torstai 12. toukokuuta 2011

Missisippi tulvii: Graceland ja Beale Street turvassa!

Iso joki, Missisippi tulvii, mutta viranomaisten mukaan Graceland(kuvassa) ja rockin ja bluesin tärkeät maamerkit ovat turvassa kuten Sun-studiot, joissa Elvis, Johnny Cash ja Jerry Lee Lewis tekivät levytyksiään.
Missisipin vesi ei ole ollut näin korkealla sitten 1930-luvun ja varsinkin kaupungin etelälaidan deltan maanviljelijät ovat hätää kärsimässä ja yrittävät pystyttää itsekyhäämiään tulvaesteitä omaisuutensa suojaksi. Emergency workers pledged to "charge hell with a water pistol" in their efforts to protect Graceland, the home of Elvis Presley, as the Mississippi River rose to levels not seen since the 1930s.
The worst floods to hit the central United States in more than 70 years have swallowed uphomes, farms and roads and there had been fears that the home of "The King of Rock and Roll" could be hit.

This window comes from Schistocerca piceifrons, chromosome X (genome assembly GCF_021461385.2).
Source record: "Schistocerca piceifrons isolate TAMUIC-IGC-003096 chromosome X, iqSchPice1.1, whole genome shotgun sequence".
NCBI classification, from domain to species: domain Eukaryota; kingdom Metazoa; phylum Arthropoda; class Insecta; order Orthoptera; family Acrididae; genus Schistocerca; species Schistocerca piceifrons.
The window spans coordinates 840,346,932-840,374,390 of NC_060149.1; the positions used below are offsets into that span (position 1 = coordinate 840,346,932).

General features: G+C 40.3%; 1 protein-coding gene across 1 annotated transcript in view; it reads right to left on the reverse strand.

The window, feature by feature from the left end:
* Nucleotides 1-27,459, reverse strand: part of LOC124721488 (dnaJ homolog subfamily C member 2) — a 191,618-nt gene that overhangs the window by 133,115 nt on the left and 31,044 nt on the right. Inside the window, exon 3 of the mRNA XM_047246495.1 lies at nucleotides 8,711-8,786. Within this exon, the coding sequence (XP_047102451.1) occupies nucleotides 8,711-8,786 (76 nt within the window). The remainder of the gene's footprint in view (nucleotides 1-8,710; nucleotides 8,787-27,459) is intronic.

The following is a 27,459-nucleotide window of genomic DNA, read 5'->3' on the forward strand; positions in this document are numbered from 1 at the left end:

The river swelled to six times its normal width and Army engineers have been patrolling levees in the waterlogged city of Memphis, Tennessee.
It crested at a height just inches short of the area's all-time record, but still soaking low-lying areas with enough water to require a massive cleanup.
Hundreds of people were forced from their homes but officials said Graceland, which is several miles south of downtown, and other famous musical landmarks like Beale Street were safe.
At Beale Street, a thoroughfare known for blues music, tourists gathered to take photographs as water pooled at the end of the road.
Bob Nations Jr, director of the Shelby County Emergency Management Agency, said: "I want to say this, Graceland is safe. And we would charge hell with a water pistol to keep it that way and I'd be willing to lead the charge." Sun Studio, where Presley made some of his recordings, as did Johnny Cash and Jerry Lee Lewis, also escaped the flood.
To the south of the city, farmers in the Mississippi Delta built homemade levees to protect their crops.
Louisiana began evacuating prisoners from the state's toughest prison and opened floodgates to relieve pressure on levees outside New Orleans.
US President Barack Obama has declared the flooding a "major disaster" in the states of Missouri and Tennessee, ordering federal aid to the areas.

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